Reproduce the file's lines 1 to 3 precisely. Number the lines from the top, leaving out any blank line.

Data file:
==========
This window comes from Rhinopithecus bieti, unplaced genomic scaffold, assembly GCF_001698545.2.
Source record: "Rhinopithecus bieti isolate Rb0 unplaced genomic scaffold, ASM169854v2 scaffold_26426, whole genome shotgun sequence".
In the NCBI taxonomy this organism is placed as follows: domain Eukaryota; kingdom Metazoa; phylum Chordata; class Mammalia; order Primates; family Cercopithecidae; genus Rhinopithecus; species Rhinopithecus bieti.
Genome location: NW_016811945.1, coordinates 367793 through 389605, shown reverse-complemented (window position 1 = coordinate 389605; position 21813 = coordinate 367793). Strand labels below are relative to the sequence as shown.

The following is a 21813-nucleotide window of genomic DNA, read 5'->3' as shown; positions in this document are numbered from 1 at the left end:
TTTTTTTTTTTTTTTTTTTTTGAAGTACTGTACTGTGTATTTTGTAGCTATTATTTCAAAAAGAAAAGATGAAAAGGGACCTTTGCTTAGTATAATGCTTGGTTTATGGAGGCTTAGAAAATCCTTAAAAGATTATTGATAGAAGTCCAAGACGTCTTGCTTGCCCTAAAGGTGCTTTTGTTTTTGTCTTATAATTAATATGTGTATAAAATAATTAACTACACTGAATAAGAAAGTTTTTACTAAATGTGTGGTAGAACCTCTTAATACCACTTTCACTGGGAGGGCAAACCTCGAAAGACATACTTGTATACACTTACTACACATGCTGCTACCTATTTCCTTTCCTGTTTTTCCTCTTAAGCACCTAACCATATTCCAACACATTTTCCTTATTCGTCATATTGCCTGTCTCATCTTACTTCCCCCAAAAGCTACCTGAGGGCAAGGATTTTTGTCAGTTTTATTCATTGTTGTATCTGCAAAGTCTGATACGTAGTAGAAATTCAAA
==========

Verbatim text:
This window comes from Rhinopithecus bieti, unplaced genomic scaffold, assembly GCF_001698545.2.
Source record: "Rhinopithecus bieti isolate Rb0 unplaced genomic scaffold, ASM169854v2 scaffold_26426, whole genome shotgun sequence".
In the NCBI taxonomy this organism is placed as follows: domain Eukaryota; kingdom Metazoa; phylum Chordata; class Mammalia; order Primates; family Cercopithecidae; genus Rhinopithecus; species Rhinopithecus bieti.